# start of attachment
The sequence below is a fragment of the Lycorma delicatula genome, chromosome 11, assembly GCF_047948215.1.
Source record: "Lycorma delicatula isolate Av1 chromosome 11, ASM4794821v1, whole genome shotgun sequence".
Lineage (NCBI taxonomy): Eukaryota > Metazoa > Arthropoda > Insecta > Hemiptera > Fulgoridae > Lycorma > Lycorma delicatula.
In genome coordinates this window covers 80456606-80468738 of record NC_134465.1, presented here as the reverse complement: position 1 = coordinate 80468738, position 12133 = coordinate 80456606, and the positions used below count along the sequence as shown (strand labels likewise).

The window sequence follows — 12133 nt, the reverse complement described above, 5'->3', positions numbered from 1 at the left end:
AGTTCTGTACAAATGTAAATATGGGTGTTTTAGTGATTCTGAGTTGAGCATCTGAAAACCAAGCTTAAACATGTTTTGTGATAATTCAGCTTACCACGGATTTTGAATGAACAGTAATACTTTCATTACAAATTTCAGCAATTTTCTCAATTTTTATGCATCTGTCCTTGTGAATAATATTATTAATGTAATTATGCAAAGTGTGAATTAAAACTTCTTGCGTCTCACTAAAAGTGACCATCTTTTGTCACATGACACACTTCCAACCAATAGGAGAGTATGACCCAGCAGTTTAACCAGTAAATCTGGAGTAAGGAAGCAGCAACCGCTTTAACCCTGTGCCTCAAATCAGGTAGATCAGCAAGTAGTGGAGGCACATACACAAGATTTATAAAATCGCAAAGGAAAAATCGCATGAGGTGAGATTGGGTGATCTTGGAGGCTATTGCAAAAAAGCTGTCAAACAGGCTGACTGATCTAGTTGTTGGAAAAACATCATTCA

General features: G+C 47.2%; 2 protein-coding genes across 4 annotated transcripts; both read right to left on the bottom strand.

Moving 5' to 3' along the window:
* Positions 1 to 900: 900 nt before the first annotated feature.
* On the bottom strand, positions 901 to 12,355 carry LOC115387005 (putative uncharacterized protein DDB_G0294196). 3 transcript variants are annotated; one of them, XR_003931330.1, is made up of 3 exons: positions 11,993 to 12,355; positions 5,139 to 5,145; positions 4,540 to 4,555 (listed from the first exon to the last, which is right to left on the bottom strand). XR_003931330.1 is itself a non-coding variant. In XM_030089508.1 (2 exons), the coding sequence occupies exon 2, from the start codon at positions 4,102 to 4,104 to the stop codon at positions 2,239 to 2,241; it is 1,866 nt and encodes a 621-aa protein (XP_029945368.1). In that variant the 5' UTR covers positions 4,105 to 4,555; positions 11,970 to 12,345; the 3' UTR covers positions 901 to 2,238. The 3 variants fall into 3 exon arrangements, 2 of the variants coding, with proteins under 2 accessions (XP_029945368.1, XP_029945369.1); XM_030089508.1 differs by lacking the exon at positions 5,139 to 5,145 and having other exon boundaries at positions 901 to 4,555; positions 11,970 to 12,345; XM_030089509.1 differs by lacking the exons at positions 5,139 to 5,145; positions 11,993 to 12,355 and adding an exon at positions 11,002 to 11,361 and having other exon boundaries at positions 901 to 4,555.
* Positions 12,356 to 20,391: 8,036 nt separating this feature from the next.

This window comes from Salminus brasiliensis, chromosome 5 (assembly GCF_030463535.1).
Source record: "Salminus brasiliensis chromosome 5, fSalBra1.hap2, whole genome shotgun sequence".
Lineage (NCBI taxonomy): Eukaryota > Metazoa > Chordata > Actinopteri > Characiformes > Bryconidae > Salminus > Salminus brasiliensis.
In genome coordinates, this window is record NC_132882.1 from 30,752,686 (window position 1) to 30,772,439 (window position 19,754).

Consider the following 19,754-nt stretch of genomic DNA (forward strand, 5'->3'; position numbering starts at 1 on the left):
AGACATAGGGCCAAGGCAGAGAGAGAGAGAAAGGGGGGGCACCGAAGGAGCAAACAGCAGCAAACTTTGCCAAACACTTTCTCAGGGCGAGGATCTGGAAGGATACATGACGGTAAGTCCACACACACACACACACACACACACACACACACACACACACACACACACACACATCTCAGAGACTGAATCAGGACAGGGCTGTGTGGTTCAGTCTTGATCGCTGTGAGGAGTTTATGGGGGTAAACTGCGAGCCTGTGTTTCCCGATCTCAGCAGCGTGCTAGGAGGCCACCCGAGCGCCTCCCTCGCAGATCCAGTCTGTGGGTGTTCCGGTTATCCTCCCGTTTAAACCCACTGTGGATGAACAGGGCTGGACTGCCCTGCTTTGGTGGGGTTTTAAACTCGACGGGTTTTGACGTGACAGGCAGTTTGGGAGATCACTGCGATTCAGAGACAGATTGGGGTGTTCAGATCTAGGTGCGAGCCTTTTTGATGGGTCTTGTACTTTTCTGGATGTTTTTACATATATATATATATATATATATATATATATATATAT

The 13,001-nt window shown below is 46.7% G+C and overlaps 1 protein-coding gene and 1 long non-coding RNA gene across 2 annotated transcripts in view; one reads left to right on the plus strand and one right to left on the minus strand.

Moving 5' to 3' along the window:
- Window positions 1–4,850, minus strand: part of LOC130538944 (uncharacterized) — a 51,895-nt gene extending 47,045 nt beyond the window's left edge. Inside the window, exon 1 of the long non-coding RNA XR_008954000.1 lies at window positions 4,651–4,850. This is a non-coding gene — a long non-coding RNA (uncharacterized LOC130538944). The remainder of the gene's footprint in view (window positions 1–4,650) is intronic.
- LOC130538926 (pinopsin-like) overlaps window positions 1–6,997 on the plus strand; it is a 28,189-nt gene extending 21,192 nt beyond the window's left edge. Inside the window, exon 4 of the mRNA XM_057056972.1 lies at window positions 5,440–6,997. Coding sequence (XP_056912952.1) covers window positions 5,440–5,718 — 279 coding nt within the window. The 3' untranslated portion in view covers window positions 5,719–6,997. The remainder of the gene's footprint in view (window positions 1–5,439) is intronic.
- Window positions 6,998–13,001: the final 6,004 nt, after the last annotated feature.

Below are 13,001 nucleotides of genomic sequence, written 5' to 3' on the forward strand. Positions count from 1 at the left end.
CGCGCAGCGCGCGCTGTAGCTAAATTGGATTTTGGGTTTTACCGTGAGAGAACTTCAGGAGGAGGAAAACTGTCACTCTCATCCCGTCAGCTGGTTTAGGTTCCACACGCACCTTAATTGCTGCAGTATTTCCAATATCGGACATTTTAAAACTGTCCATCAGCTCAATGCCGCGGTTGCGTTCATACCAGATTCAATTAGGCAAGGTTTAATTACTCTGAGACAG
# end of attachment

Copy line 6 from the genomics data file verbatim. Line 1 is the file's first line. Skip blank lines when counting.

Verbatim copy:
AGTTCTGTACAAATGTAAATATGGGTGTTTTAGTGATTCTGAGTTGAGCATCTGAAAACCAAGCTTAAACATGTTTTGTGATAATTCAGCTTACCACGGATTTTGAATGAACAGTAATACTTTCATTACAAATTTCAGCAATTTTCTCAATTTTTATGCATCTGTCCTTGTGAATAATATTATTAATGTAATTATGCAAAGTGTGAATTAAAACTTCTTGCGTCTCACTAAAAGTGACCATCTTTTGTCACATGACACACTTCCAACCAATAGGAGAGTATGACCCAGCAGTTTAACCAGTAAATCTGGAGTAAGGAAGCAGCAACCGCTTTAACCCTGTGCCTCAAATCAGGTAGATCAGCAAGTAGTGGAGGCACATACACAAGATTTATAAAATCGCAAAGGAAAAATCGCATGAGGTGAGATTGGGTGATCTTGGAGGCTATTGCAAAAAAGCTGTCAAACAGGCTGACTGATCTAGTTGTTGGAAAAACATCATTCA